I can't recall if I ever introduced why I'm writing these weekly articles. I've always had an interest in writing and creating stories, and simultaneously I'm interested in reflecting on design, decision-making and life in general. For a good while I've felt that my life has been too busy for me to work on all the things I would like to (like novel writing). Therefore I figured that writing an article once each week would be a smart way to improve my writing even if I wasn't able to write fiction.
So far so good. I'm doing it each week and I'm enjoying it.
Without further delay; this weeks article is about loneliness. Yes as silly and happy as I am, with a couple of great friend groups, I am lonely. I knew I was a little down for a while, and I realised that I'm experiencing some degree of loneliness.
I'm naturally more of an introvert and often enjoy carving out time for more restful solitude; so I'm happy to be alone and this usually doesn't affect me. For anyone curious, my personal thought on what makes an introvert is someone who finds social situations de-energising. This is true of me, I enjoy socialising but I could only go all day with one or two people, the more people there are the sooner I feel fatigued and want to head somewhere peaceful.
I'm a classic case of sticking to my guns and leaving the party when I want.
Back to loneliness. Admitting it was quite helpful, it became real and was a problem that is solvable. Subconsciously I feel that I already knew I was lonely and already began exploring solutions before my conscious mind caught up. I think there's a bit of stigma around being lonely, as it kind of marks a person as a social outcast. Being lonely can often feel like a failure, I don't feel people understand it as it doesn't get the coverage of other mental health. The key thing for me was understanding exactly why I was lonely.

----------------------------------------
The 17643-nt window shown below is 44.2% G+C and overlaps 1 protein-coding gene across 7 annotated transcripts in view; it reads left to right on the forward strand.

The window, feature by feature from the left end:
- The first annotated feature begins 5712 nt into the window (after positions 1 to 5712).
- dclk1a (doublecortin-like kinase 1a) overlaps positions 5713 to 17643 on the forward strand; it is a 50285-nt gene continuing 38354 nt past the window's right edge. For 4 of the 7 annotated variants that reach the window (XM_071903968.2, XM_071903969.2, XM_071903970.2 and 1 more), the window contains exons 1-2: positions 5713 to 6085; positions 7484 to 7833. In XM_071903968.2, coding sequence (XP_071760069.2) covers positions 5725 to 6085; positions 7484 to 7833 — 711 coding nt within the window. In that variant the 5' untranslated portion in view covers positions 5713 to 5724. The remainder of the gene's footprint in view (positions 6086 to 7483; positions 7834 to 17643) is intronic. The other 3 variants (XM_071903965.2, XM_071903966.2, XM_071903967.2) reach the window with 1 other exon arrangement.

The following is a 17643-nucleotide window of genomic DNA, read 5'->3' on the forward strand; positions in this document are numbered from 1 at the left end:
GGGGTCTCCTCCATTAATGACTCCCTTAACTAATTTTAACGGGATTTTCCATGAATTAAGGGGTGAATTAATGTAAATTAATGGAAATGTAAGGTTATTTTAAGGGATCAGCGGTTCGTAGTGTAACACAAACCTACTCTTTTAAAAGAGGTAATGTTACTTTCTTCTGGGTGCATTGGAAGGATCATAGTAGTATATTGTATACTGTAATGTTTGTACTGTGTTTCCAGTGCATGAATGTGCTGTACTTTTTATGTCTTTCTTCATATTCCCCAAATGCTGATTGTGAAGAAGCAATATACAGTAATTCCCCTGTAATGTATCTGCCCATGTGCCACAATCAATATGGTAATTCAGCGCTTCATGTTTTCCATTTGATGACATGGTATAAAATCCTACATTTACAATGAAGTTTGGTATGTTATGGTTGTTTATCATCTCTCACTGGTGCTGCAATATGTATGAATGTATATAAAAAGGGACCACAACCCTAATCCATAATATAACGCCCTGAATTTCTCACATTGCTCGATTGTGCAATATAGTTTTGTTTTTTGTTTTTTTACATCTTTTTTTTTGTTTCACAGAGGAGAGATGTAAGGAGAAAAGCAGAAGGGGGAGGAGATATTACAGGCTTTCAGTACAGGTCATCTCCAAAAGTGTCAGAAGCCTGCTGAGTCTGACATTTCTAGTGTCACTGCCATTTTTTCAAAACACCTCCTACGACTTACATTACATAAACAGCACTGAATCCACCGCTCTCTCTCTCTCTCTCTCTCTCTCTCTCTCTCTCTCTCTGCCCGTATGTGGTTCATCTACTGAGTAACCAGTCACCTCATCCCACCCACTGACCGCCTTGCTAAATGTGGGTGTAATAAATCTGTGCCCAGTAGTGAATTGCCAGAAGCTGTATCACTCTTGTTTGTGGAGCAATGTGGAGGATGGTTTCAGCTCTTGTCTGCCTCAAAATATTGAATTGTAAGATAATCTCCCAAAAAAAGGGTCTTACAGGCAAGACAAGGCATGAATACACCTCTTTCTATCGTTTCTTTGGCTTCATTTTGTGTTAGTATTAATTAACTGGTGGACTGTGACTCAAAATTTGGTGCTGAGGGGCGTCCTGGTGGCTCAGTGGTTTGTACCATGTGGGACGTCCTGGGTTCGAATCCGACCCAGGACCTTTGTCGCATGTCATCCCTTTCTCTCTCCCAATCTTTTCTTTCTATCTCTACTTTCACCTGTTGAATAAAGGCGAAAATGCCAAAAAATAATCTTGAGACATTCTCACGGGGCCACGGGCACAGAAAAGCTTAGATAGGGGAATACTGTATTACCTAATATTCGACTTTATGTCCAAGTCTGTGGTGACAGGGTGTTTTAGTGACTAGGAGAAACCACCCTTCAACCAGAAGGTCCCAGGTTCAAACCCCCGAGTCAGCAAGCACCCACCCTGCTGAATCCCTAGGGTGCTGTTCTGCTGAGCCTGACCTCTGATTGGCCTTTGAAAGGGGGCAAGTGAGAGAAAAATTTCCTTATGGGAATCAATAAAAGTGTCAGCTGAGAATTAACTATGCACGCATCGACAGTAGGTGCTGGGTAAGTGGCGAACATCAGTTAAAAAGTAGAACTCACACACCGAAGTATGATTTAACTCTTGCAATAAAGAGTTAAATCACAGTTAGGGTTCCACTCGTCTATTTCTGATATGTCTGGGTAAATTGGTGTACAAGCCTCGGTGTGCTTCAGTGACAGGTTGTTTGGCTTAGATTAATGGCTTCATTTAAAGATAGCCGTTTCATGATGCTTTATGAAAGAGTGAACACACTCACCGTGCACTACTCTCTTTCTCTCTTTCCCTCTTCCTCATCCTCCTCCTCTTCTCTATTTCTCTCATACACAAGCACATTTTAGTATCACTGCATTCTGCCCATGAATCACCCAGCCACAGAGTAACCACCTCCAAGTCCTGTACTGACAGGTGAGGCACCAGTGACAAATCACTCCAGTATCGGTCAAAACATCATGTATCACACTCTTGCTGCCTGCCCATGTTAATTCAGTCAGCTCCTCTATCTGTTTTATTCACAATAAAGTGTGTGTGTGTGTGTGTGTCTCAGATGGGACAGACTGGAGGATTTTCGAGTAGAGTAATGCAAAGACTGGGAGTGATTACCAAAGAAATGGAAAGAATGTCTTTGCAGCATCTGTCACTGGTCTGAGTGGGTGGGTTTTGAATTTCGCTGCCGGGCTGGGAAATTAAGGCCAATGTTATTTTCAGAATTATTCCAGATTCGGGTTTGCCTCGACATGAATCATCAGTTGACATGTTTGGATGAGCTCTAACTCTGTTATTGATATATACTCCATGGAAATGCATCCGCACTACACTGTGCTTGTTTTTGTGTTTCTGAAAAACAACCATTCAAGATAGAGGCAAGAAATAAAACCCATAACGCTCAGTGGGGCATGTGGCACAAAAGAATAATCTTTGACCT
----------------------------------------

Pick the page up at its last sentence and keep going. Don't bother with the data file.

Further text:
But I'm realising and learning that there are a bunch of types of loneliness, and it can be just one aspect in a life that I'm missing out on.
There's a cool podcast episode by Gretchen Rubin. (http://gretchenrubin.com/happiness_project/2017/03/podcast-110-lonely/). There they identify a bunch of types of loneliness, and when I listened to the episode it was sort of like an a-ha! moment. I now knew exactly how to define my experience. The below list is taken from Gretchen's podcast post.
- New-situation loneliness
- I’m-different loneliness
- No-sweetheart loneliness
- No-time-for-me loneliness
- Untrustworthy-friends loneliness
- Quiet-presence loneliness
- No-animal loneliness
- No-friend-group loneliness
- I’m-alone-in-this-experience loneliness
- Parent-of-young-children loneliness/Empty-nest loneliness
- Everyone-else-is-having-fun loneliness
So what lonely am I?
The two types of loneliness I've realised have crept into my life are "I'm different" and "I'm alone in this experience". In all honesty I think these are probably the unforeseen consequences of positive changes in my life. For a while I've been thinking more about the life I want to live, and working towards enjoying that. This is generally a life of creativity, adventure and growth. With adventure and freedom featuring heavily, those things comprise going out hiking as much as I can, riding out on my bike and immersing myself in photography.